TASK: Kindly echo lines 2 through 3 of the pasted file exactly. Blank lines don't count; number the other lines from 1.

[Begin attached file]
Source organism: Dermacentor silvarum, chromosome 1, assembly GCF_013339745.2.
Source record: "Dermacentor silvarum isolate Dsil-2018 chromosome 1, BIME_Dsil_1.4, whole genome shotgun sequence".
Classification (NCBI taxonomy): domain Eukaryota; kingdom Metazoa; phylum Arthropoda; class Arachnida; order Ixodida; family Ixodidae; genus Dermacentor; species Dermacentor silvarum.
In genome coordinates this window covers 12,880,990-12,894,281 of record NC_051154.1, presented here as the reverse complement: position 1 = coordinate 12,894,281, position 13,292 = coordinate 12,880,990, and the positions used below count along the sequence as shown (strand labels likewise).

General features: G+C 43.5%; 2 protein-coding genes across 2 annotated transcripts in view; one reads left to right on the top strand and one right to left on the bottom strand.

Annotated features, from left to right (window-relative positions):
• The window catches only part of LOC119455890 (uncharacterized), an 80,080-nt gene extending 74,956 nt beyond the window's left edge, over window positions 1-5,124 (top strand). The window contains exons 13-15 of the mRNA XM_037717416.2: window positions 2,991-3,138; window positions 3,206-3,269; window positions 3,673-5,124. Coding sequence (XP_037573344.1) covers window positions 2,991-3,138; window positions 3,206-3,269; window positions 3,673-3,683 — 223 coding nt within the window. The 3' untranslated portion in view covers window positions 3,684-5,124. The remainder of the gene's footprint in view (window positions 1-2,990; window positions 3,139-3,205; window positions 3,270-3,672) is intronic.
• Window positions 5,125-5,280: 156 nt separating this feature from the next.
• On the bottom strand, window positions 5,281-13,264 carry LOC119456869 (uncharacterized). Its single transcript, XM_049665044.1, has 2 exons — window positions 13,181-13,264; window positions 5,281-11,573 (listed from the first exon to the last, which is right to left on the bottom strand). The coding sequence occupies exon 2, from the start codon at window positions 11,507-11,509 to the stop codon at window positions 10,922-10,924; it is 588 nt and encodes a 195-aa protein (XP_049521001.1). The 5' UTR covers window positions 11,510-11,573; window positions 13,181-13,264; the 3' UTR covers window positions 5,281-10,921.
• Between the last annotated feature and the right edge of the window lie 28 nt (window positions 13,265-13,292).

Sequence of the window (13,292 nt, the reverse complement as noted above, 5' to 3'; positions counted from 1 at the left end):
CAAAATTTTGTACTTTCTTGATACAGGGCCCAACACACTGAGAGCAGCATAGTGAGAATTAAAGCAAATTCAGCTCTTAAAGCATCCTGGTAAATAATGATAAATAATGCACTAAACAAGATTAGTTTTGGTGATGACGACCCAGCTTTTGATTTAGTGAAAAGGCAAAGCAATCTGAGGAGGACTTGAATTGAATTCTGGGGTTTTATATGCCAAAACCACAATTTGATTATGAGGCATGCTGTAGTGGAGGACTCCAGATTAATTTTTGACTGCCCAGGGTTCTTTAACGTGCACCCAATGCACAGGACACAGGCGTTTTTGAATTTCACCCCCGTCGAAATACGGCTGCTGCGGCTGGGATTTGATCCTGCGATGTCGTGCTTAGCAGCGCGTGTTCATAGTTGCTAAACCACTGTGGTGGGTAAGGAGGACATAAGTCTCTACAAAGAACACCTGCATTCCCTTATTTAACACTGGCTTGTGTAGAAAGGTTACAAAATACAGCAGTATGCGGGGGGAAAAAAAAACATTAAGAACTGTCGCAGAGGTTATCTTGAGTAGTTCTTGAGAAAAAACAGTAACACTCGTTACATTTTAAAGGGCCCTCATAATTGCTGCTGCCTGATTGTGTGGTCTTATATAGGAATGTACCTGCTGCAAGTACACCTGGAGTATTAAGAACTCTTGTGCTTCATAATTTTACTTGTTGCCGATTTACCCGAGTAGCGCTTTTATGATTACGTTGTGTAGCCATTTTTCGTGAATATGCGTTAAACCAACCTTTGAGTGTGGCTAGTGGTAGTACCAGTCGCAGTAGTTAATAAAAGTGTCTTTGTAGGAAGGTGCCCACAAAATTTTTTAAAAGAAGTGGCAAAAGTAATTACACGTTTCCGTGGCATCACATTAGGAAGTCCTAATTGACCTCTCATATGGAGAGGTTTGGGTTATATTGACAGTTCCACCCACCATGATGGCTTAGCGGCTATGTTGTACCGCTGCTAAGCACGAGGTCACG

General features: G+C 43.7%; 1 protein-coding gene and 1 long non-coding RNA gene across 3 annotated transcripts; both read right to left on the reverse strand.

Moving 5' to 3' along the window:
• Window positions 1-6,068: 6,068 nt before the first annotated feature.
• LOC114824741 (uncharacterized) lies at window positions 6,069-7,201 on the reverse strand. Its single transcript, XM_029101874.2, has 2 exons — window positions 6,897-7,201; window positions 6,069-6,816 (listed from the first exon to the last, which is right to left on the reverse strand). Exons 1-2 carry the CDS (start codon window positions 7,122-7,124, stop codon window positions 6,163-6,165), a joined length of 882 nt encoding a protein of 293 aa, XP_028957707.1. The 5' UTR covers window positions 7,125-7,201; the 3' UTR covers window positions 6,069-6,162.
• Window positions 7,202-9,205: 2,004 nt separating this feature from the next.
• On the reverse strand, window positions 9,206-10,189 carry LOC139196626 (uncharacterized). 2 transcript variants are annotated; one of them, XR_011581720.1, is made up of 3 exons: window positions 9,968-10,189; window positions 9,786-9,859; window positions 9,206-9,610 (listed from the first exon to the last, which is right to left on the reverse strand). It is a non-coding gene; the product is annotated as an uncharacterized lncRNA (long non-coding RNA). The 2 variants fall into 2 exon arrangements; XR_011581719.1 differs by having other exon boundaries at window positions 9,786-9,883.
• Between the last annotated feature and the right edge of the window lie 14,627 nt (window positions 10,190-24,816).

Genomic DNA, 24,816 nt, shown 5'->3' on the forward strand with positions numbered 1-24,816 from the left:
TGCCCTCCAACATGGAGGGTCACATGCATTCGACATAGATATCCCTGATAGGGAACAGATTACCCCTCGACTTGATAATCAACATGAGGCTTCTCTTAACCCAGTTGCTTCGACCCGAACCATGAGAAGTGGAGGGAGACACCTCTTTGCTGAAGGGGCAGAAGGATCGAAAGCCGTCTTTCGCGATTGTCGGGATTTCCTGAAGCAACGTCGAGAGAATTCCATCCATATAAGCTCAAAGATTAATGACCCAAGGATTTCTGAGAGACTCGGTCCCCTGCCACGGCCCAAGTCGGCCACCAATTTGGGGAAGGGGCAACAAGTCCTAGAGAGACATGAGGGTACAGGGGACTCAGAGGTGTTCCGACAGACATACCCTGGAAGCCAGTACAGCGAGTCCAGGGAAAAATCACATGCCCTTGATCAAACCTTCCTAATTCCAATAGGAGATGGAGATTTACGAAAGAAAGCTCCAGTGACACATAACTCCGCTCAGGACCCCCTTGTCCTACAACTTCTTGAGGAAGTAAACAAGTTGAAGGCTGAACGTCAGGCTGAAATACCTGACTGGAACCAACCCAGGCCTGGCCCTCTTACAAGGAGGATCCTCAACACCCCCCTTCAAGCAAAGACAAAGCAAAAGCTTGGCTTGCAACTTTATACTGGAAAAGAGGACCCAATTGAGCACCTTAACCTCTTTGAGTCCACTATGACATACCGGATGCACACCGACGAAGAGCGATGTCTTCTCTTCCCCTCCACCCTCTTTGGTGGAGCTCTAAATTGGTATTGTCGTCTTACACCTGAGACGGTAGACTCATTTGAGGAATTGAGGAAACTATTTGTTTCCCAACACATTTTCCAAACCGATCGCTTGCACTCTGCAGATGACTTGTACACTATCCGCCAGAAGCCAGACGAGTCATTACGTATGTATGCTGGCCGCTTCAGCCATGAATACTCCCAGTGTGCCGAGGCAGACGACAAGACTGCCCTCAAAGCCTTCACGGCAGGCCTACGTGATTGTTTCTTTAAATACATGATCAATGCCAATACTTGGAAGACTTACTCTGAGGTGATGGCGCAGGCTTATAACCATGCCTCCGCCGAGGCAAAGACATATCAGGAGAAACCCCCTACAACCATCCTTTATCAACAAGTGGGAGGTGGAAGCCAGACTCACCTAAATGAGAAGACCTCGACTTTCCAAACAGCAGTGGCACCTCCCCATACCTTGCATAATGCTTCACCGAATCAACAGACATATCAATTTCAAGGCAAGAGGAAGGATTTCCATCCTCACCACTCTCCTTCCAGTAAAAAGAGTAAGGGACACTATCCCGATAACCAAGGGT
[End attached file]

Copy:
Source record: "Dermacentor silvarum isolate Dsil-2018 chromosome 1, BIME_Dsil_1.4, whole genome shotgun sequence".
Classification (NCBI taxonomy): domain Eukaryota; kingdom Metazoa; phylum Arthropoda; class Arachnida; order Ixodida; family Ixodidae; genus Dermacentor; species Dermacentor silvarum.